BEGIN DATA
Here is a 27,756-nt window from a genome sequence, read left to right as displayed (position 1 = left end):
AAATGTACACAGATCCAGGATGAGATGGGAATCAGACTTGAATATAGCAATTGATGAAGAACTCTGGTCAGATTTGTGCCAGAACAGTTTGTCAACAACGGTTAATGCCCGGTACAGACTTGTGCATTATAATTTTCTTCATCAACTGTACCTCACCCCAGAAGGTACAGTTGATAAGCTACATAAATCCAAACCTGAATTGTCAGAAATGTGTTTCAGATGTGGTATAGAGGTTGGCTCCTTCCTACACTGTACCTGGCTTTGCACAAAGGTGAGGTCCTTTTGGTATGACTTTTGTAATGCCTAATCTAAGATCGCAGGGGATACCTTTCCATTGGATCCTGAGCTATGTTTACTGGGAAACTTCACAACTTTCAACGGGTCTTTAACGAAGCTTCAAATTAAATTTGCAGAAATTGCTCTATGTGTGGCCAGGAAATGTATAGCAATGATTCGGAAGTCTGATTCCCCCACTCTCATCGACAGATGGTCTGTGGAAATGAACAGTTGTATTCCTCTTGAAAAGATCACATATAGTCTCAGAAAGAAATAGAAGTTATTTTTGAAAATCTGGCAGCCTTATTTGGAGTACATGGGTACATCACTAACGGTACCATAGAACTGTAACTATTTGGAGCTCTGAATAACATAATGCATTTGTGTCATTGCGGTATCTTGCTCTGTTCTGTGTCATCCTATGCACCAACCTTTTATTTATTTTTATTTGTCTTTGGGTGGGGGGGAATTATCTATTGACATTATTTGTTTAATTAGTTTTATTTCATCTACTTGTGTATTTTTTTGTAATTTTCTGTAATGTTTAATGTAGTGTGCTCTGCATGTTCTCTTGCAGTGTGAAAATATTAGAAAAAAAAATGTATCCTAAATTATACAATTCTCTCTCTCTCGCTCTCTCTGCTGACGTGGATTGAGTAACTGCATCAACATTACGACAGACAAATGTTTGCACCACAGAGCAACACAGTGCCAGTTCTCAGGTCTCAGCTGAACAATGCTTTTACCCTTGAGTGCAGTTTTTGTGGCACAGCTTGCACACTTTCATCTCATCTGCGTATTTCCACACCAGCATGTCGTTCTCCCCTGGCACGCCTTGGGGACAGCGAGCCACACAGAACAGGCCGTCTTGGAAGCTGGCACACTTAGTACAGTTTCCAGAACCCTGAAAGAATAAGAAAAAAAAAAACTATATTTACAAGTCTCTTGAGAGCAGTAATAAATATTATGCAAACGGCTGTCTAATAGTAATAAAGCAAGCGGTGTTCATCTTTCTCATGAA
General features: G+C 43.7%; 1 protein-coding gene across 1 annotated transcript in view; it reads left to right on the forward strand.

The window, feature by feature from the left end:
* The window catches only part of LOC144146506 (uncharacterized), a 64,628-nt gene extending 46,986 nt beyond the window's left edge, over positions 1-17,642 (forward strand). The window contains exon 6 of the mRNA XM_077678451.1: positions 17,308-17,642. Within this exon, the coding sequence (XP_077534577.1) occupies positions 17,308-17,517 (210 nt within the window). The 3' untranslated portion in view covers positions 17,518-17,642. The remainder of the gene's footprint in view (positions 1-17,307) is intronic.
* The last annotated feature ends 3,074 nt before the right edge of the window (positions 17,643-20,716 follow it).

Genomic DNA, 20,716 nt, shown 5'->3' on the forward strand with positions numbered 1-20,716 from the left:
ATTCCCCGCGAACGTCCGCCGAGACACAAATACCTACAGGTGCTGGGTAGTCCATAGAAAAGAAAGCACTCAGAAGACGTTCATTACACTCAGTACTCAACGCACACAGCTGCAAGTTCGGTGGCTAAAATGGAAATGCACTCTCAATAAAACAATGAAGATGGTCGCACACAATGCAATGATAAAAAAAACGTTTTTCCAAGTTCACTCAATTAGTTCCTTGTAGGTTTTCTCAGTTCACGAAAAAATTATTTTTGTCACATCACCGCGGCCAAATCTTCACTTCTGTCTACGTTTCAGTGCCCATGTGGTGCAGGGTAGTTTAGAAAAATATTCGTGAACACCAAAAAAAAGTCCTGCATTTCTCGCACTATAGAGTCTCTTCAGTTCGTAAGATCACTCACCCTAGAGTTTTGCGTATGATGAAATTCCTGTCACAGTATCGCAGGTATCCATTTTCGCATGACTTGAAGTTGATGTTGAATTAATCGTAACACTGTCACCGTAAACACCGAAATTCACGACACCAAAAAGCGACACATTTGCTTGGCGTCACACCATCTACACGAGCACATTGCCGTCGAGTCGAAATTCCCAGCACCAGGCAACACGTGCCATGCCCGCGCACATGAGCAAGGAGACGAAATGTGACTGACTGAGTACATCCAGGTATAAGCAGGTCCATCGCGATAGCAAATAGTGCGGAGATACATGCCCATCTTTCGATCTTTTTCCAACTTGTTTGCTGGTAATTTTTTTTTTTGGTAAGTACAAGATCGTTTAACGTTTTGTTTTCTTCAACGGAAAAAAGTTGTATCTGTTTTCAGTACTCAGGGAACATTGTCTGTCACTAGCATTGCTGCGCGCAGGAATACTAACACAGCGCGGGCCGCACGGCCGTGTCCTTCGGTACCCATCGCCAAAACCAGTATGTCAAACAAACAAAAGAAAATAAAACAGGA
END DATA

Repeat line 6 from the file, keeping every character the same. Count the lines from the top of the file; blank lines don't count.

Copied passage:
* The last annotated feature ends 3,074 nt before the right edge of the window (positions 17,643-20,716 follow it).